They head upstairs to their offices, two adjacent rooms decorated with photos of the girls posing at a wax museum. The stack of books in Lewis’ office includes titles by Tim Pawlenty and Kelly Cutrone from Bravo’s Kell on Earth.

Collins tells Lewis that the Patty Loveless video they filmed earlier is up. They watch the video together and giggle.

“We liked Patty Loveless,” says Collins. She adds, “We liked Tim Pawlenty. We like them all. McCain, Lieberman.”

“They drop down their guard for us,” says Lewis. Not that Glittarazzi takes advantage. “We’re not out to do ‘I gotchas.’ We’re not out to embarrass you. That’s not us. That’s not our angle.”

“I don’t really care for Michele Bachmann,” explains Collins, “but I’ll still airbrush her photos a little.”

The women work and eat their sandwiches until 12:25, when Collins notices the time. They thunder out of the office and hail another cab to take them to West End Bistro.

Lewis chats up the driver, who saw Ben Affleck’s crew filming scenes at Dulles the night before.

“Are they still filming tonight?” she asks.

“I’m going back to the airport,” says the driver. “I’ll find out.” Lewis gives him a card and asks if he’s ever driven any exciting people around town.

“Many government people,” he replies.

“That’s not exciting."

She hands him $15 for the $6 fare, and she and Collins scoot into the restaurant, where they’re meeting a former Washington Post reporter for some industry advice.

Two hours and another cab ride later, they’re back in the office, where they learn that Russell Brand’s people want to reschedule and LMFAO is up in the air. Sigh.

Collins says the meeting was interesting. Lewis thinks otherwise.

“A couple of points he did make were good,” she concedes. Later, “On the other hand, I’m, like, we already fucking know this but we can’t do it because we don’t have the bandwidth.”

A more diplomatic Collins says, “It’s good to get impressions and advice.”

“It was more your level, too,” adds Lewis, rubbing her temples. “He was wanting to talk about content and all this stuff, and I was like, ugh, talk to her.”

“Do you want to take a five-minute nap?”



Lewis didn’t end up getting out of bed for the rest of the day, plagued with stomach pain. But two nights later, she’s back to work in a black dress, stockings, and heels, making the rounds with Collins at a series of clubs near McPherson Square.

This is the other half of being Glittarazzi: drinks and cocktail dresses with a rotating cast of DJs, bloggers, socialites, and party people. On Saturday night, the girls are out at Lima, to support a DJ visiting from Ohio. Collins and Lewis sip drinks with the DJ’s manager and a blogger named Shabooty who introduces himself as the next Howard Stern.

“We usually don’t go out this early,” Collins says over the thumping of dance music. It’s 11:15. She leads the way to a table behind a velvet rope, where a smiling blonde in a tiny dress grants entrance. More tiny dresses parade by.

Glittarazzi’s budget allows several thousand dollars a month to keep up with the never-ending demand for clothes to go out in. “I usually don’t wear the same outfit twice,” she says. “I know it sounds weird, but we’re in so many pictures on the website, and if we wear the same thing twice, it looks like they were taken on the same night.”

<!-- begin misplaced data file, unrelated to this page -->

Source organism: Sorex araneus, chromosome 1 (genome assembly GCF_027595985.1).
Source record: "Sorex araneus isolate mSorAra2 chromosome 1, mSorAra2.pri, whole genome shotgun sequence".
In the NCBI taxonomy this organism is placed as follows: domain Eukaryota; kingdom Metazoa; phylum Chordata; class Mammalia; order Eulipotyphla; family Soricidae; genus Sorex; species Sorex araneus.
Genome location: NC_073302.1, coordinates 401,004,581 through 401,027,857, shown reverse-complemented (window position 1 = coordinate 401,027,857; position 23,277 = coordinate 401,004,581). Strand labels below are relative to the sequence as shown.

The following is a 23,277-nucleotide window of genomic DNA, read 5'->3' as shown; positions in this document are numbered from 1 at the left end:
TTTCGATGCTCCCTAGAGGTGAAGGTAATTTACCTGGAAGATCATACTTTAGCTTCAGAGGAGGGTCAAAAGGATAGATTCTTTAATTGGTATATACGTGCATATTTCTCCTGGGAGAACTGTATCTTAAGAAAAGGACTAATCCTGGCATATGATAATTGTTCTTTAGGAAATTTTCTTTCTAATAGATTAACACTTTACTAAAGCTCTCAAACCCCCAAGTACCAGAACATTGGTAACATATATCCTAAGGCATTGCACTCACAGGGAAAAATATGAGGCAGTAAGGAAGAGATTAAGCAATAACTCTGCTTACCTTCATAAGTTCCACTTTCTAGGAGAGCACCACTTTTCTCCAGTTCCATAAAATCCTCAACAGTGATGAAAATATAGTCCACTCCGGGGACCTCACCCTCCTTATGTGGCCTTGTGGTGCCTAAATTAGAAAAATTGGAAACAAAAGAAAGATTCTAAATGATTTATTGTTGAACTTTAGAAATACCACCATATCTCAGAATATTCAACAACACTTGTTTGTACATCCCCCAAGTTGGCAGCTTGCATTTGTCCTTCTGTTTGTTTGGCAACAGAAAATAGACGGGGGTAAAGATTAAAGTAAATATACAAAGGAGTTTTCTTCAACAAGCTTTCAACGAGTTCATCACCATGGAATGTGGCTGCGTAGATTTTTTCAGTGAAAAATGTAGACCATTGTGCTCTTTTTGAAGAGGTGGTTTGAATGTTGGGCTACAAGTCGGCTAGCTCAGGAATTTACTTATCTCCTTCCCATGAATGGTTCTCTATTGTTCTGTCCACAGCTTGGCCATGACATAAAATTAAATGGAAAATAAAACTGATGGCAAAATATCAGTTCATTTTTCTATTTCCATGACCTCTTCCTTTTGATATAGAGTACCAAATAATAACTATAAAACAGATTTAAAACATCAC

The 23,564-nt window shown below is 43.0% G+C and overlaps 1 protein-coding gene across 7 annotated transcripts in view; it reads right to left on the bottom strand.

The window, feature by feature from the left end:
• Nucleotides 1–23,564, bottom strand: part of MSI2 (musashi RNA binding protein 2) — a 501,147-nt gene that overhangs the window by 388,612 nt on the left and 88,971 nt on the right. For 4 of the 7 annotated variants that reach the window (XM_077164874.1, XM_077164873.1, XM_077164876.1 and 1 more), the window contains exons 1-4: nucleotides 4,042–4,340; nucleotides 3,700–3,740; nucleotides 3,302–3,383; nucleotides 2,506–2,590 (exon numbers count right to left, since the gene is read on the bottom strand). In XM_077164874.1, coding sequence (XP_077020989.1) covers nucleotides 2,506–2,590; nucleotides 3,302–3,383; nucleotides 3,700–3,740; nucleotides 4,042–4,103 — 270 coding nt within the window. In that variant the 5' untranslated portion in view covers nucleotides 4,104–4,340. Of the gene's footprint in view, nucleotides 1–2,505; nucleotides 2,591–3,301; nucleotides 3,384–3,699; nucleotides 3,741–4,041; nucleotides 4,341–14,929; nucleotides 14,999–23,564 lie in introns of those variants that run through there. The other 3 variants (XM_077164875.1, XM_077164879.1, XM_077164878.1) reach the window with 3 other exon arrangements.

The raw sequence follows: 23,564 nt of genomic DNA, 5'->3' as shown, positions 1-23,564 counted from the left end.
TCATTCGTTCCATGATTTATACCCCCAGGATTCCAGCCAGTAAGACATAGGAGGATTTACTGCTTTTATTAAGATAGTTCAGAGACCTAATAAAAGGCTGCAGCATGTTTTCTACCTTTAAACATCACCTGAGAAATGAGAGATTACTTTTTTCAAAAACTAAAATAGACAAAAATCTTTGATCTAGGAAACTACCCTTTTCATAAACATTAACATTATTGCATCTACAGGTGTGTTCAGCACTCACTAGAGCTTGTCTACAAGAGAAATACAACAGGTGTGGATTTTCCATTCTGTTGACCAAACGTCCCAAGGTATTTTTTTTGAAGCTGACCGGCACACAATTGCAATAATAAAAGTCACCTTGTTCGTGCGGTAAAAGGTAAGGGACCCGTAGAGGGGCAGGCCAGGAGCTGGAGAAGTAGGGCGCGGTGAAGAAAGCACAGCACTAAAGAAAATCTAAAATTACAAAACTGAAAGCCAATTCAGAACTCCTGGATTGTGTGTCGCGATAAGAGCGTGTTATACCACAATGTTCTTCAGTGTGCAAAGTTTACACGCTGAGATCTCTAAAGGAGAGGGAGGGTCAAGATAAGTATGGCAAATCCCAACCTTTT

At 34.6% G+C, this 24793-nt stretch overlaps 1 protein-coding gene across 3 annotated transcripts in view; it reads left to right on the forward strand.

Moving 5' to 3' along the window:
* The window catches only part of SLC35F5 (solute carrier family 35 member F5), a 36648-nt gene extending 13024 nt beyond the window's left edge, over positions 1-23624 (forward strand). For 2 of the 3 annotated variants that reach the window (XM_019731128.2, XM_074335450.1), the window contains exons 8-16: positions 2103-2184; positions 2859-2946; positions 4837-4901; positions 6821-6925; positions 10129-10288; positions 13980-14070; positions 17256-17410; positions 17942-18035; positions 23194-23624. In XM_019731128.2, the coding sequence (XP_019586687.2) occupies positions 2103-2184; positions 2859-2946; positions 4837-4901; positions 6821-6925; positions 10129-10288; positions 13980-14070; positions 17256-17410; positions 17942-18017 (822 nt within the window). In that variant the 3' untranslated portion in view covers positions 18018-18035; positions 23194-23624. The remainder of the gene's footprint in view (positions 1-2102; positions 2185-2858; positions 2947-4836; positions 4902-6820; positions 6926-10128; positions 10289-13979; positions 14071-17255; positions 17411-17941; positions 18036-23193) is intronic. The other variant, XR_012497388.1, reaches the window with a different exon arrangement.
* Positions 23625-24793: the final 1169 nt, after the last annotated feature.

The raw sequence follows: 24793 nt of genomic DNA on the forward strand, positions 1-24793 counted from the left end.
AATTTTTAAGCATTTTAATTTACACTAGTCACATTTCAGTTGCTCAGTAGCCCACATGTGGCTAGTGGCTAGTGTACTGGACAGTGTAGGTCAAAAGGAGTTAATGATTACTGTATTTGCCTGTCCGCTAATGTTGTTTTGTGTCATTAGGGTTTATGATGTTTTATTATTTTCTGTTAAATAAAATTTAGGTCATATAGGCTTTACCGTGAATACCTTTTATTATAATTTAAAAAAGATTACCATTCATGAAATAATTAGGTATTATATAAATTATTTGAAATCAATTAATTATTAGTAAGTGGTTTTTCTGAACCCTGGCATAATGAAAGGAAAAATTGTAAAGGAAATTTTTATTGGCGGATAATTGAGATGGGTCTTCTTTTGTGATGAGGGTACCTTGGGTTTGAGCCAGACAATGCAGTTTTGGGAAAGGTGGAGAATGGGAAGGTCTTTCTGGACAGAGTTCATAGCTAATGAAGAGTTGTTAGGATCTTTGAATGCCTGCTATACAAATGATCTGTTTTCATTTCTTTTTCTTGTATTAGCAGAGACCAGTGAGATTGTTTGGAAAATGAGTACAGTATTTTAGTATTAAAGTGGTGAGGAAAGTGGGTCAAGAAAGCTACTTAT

She explains that Lewis’ previous stomach pain was probably due to eating “real food”—the sandwich she had had that afternoon.

“I’m basically on a 500-calorie diet,” Lewis says. “My trainer hates that I’m on it. He doesn’t approve at all.”

Lewis is far from fat, but the public nature of her job means looks matter, and she’s decided this stringent diet is the best way to shed weight. She’s lost almost 40 pounds and wants to drop 20 more.

“People are always constantly talking about us,” she says. “People would always comment on my weight. If I get myself healthy and fit, that’s one less thing people can be vicious about.” Lewis says her confidence level has increased with the weight loss, and now comments wouldn’t bother her as much.

Collins has also learned to deal with ugly comments and messages she gets online. “Someone wrote me, ‘You’re a flat-chested nobody from West Virginia,'” she says. “But nothing fazes me.”

The girls roll out of Lima around 11:30 and roll up to Tattoo Bar next door. The next Howard Stern follows. Security immediately opens the velvet rope for them after a round of cheek kisses.

“My friend owns this place,” Collins has to shout over Snoop Dog. “They never let me pay. Maroon 5 comes here when they’re in town.”

After a round of drinks and more cheek kissing, Collins and Lewis head out for Josephine down the block. Lewis doesn’t glance at the line but prances up to the bouncer and is granted entry.

Josephine is surreal, a labyrinth of rooms blasting house music and served by waitresses wearing nothing on their bottoms but small underwear. Even the next Howard Stern seems overwhelmed. “I would put this on the record,” he says. “I would never come here unless I knew people who knew people, if you know what I mean.”

Lewis and Collins know plenty of people, and after many greetings, they sidle up to the bar. A muscular man chats up a disinterested Lewis (“He was like, how do I find you? And I’m like, hahahaha gotta go!”) while Collins sips a Fiji water.

Though she doesn’t look it, Collins is at least a decade older than most of the people bopping around Josephine at midnight. She’s gone out the last three nights and worked the last three days. Asked if it feels like work or fun, she says it depends on the night.

She pauses. “Actually,” she says over the thumping music, “it’s work.”